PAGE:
Since the pandemic, microdosing psychedelics like psilocybin or LSD has taken centre stage as an increasingly popular trend. It’s starred in documentaries, taken over TikTok and piqued the interest of millions of people.
Those that swear by microdosing claim it provides a wide range of health and wellness benefits, including increased creativity, improved mental health and enhanced focus. However, increasing amounts of scientific studies on the practice have found that microdosing may be a placebo, with no identifiable positive long term effects.
What is microdosing?
It’s important to note that the intention of microdosing isn’t to get ‘high’. Although there isn’t any universally accepted definition of the term, it’s largely accepted that a microdose is around a fifth to a twentieth of a standard recreational dose of a psychedelic. However, it can be difficult to accurately measure the true amount as these substances aren’t regulated outside of clinical trials, meaning that potency can vary greatly.
As microdosing takes place in such small amounts, users don’t experience the usual ‘trippy’ psychoactive effects associated with LSD or magic mushrooms. Instead, some report very subtle, almost sub-perceptual advantages.
What does it do?
Anecdotal evidence suggests that microdosing can have a number of positive health and wellness effects, ranging from improvements in mood and focus to enhanced creativity.
The rise in the popularity of microdosing is mostly attributed to James Fadiman, an American writer and researcher of psychedelics. In 2010, he sent out microdosing instruction sheets to those interested and asked them to email him back the results. According to Fadiman, the results were overwhelmingly positive, with hundreds of ‘trip reports’ sent back claiming improvements in a number of conditions.
Moving into the mid-2010s, microdosing was repopularised amongst Silicon Valley workers, who used small doses of psychedelic substances to gain a ‘competitive advantage’ over their co-workers. In 2016, WIRED spoke to a number of Silicon Valley employees who claimed that microdosing induced a “flow state”, increasing lateral thinking and promoting “empathetic interpersonal relations”.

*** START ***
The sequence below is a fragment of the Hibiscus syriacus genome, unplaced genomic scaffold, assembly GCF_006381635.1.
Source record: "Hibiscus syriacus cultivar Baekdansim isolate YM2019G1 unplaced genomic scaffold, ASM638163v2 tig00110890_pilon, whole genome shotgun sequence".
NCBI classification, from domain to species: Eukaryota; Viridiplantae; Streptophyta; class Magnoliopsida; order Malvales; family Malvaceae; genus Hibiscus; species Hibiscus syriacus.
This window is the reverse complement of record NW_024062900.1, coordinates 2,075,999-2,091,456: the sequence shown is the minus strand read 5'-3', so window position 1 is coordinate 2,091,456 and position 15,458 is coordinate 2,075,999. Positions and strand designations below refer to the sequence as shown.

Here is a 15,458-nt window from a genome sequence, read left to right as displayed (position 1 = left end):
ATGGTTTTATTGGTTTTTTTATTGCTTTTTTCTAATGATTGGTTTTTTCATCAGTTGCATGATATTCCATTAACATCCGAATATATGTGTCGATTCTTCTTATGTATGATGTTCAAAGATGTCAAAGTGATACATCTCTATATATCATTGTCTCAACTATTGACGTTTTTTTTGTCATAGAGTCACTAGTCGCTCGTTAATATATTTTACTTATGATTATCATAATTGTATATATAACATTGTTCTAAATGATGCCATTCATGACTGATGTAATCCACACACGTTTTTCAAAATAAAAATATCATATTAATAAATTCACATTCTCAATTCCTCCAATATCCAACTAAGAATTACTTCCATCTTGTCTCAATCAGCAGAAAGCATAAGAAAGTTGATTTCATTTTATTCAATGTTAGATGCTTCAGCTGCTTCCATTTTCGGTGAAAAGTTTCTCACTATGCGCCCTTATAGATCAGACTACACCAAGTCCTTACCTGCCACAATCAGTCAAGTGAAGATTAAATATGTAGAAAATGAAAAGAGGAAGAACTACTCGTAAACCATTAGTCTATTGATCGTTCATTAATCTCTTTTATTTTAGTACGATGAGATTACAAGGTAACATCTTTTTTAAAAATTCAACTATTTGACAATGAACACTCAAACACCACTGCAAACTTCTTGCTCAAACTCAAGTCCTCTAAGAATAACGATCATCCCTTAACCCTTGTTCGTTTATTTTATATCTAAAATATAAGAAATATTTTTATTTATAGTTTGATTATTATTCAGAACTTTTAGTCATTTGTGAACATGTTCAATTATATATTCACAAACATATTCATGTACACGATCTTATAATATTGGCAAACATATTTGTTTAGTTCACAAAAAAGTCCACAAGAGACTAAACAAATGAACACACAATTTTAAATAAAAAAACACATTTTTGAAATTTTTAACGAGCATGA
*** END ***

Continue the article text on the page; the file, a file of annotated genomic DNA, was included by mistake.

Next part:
At present, microdosing has taken up residence in the TikTok influencer community, who often frame the trend in terms of spiritual and wellness practices, rather than employment productivity.
@brianamystic A few ways microdosing has impacted my life #microdosingtiktok #mushrooms #spiritualtiktok #personaldevelopment #mentalhealthawareness ♬ Blade Runner 2049 – Synthwave Goose
What does the research say?
Despite the positive anecdotal evidence, when it comes to researching microdosing, the results appear mixed.
Some studies report small to medium-sized improvements which confirm the subjective effects felt by those who swear by microdosing. Survey-based research conducted in 2018 found that microdosers feel that the practice helps to improve their mood, decrease anxiety and enhance memory, attention and sociability.
Another study from 2018 also found that microdosing ‘psychedelic truffles’ also helped to boost creativity in participants and promoted ‘out-of-the-box’ thinking. However, as this study didn’t utilise a control group, it is difficult to determine whether these effects were truly down to microdosing psychedelics or a social desirability/expectancy bias.